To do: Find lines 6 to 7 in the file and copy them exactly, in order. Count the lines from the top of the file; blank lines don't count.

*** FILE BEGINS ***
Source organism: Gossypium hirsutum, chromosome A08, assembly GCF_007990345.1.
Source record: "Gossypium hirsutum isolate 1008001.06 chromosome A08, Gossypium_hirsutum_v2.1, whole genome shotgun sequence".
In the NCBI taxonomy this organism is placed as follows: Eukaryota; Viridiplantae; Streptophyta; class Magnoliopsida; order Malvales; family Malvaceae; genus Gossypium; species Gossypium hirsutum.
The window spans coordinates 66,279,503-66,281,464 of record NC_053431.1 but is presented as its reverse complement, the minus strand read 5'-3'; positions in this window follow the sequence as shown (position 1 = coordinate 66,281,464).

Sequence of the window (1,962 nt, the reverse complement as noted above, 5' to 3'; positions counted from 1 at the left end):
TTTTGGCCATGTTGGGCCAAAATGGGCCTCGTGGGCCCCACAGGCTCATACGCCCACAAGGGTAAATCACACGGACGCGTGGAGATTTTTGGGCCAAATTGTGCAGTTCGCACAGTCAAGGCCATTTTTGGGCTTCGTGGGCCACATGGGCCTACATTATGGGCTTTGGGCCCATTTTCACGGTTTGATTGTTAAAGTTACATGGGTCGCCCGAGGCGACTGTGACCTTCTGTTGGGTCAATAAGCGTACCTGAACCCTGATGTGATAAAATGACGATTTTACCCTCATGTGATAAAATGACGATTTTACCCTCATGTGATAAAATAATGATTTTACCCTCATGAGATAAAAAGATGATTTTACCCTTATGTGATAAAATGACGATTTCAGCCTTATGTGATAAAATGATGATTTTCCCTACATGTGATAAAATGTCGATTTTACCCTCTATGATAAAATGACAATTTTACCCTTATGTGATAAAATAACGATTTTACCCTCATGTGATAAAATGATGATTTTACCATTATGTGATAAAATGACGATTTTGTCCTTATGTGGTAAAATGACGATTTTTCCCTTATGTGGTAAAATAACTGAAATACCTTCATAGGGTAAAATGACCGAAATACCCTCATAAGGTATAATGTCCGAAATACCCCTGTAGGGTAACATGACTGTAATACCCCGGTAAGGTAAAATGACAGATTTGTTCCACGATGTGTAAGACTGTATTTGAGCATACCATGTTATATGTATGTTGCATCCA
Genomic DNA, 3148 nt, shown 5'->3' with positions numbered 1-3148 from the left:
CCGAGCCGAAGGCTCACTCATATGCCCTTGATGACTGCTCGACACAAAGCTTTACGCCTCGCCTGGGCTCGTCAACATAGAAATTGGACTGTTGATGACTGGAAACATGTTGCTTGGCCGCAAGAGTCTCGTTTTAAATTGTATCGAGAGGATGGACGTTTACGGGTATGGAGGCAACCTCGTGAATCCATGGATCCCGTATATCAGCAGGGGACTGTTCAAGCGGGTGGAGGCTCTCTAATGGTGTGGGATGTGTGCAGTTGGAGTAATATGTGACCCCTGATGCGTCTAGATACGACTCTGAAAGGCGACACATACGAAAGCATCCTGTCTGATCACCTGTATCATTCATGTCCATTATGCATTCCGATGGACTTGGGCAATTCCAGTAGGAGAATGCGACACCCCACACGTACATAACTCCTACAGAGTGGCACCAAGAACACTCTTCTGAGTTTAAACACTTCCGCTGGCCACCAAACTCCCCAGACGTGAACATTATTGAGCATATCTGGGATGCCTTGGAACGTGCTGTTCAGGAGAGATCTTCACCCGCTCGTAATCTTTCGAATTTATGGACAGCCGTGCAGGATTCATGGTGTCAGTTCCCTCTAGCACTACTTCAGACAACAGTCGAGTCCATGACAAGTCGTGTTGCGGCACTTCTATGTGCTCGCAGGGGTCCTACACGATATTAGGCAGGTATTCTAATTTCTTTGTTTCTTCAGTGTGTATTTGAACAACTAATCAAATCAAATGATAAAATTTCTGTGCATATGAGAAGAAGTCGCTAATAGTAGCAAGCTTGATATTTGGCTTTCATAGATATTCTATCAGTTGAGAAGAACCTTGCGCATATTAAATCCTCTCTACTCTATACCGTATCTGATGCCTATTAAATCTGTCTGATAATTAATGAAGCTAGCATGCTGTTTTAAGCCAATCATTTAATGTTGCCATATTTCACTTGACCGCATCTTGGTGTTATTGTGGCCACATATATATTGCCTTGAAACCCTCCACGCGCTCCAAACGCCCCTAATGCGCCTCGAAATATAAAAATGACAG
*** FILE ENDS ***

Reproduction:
TTTTGGCCATGTTGGGCCAAAATGGGCCTCGTGGGCCCCACAGGCTCATACGCCCACAAGGGTAAATCACACGGACGCGTGGAGATTTTTGGGCCAAATTGTGCAGTTCGCACAGTCAAGGCCATTTTTGGGCTTCGTGGGCCACATGGGCCTACATTATGGGCTTTGGGCCCATTTTCACGGTTTGATTGTTAAAGTTACATGGGTCGCCCGAGGCGACTGTGACCTTCTGTTGGGTCAATAAGCGTACCTGAACCCTGATGTGATAAAATGACGATTTTACCCTCATGTGATAAAATGACGATTTTACCCTCATGTGATAAAATAATGATTTTACCCTCATGAGATAAAAAGATGATTTTACCCTTATGTGATAAAATGACGATTTCAGCCTTATGTGATAAAATGATGATTTTCCCTACATGTGATAAAATGTCGATTTTACCCTCTATGATAAAATGACAATTTTACCCTTATGTGATAAAATAACGATTTTACCCTCATGTGATAAAATGATGATTTTACCATTATGTGATAAAATGACGATTTTGTCCTTATGTGGTAAAATGACGATTTTTCCCTTATGTGGTAAAATAACTGAAATACCTTCATAGGGTAAAATGACCGAAATACCCTCATAAGGTATAATGTCCGAAATACCCCTGTAGGGTAACATGACTGTAATACCCCGGTAAGGTAAAATGACAGATTTGTTCCACGATGTGTAAGACTGTATTTGAGCATACCATGTTATATGTATGTTGCATCCA
Genomic DNA, 3148 nt, shown 5'->3' with positions numbered 1-3148 from the left: